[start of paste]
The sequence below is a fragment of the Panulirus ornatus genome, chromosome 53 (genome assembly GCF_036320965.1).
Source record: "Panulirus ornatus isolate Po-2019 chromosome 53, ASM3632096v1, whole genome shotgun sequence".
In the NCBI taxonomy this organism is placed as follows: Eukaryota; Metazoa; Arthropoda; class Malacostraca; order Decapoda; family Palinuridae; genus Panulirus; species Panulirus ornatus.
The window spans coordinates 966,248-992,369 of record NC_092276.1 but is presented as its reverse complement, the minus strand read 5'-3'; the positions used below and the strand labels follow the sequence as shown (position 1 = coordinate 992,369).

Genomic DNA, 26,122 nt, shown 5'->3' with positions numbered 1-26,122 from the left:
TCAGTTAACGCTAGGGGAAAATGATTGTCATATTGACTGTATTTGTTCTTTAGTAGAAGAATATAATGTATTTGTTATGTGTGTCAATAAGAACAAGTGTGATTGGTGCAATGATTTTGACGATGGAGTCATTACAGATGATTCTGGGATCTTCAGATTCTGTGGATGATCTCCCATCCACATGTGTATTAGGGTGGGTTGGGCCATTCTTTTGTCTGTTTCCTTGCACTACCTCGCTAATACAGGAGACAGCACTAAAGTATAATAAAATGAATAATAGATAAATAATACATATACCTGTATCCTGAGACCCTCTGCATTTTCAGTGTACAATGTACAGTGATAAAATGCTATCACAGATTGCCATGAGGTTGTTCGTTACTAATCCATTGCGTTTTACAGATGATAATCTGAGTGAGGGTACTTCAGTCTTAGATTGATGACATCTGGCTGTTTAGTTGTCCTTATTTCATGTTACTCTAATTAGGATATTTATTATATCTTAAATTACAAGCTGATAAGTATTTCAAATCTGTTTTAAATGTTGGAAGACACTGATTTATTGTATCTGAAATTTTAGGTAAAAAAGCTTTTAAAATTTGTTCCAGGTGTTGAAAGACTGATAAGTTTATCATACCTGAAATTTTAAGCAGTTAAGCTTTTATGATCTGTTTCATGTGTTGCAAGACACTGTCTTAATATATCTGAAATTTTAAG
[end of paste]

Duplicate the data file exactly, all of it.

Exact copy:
The sequence below is a fragment of the Panulirus ornatus genome, chromosome 53 (genome assembly GCF_036320965.1).
Source record: "Panulirus ornatus isolate Po-2019 chromosome 53, ASM3632096v1, whole genome shotgun sequence".
In the NCBI taxonomy this organism is placed as follows: Eukaryota; Metazoa; Arthropoda; class Malacostraca; order Decapoda; family Palinuridae; genus Panulirus; species Panulirus ornatus.
The window spans coordinates 966,248-992,369 of record NC_092276.1 but is presented as its reverse complement, the minus strand read 5'-3'; the positions used below and the strand labels follow the sequence as shown (position 1 = coordinate 992,369).

Genomic DNA, 26,122 nt, shown 5'->3' with positions numbered 1-26,122 from the left:
TCAGTTAACGCTAGGGGAAAATGATTGTCATATTGACTGTATTTGTTCTTTAGTAGAAGAATATAATGTATTTGTTATGTGTGTCAATAAGAACAAGTGTGATTGGTGCAATGATTTTGACGATGGAGTCATTACAGATGATTCTGGGATCTTCAGATTCTGTGGATGATCTCCCATCCACATGTGTATTAGGGTGGGTTGGGCCATTCTTTTGTCTGTTTCCTTGCACTACCTCGCTAATACAGGAGACAGCACTAAAGTATAATAAAATGAATAATAGATAAATAATACATATACCTGTATCCTGAGACCCTCTGCATTTTCAGTGTACAATGTACAGTGATAAAATGCTATCACAGATTGCCATGAGGTTGTTCGTTACTAATCCATTGCGTTTTACAGATGATAATCTGAGTGAGGGTACTTCAGTCTTAGATTGATGACATCTGGCTGTTTAGTTGTCCTTATTTCATGTTACTCTAATTAGGATATTTATTATATCTTAAATTACAAGCTGATAAGTATTTCAAATCTGTTTTAAATGTTGGAAGACACTGATTTATTGTATCTGAAATTTTAGGTAAAAAAGCTTTTAAAATTTGTTCCAGGTGTTGAAAGACTGATAAGTTTATCATACCTGAAATTTTAAGCAGTTAAGCTTTTATGATCTGTTTCATGTGTTGCAAGACACTGTCTTAATATATCTGAAATTTTAAG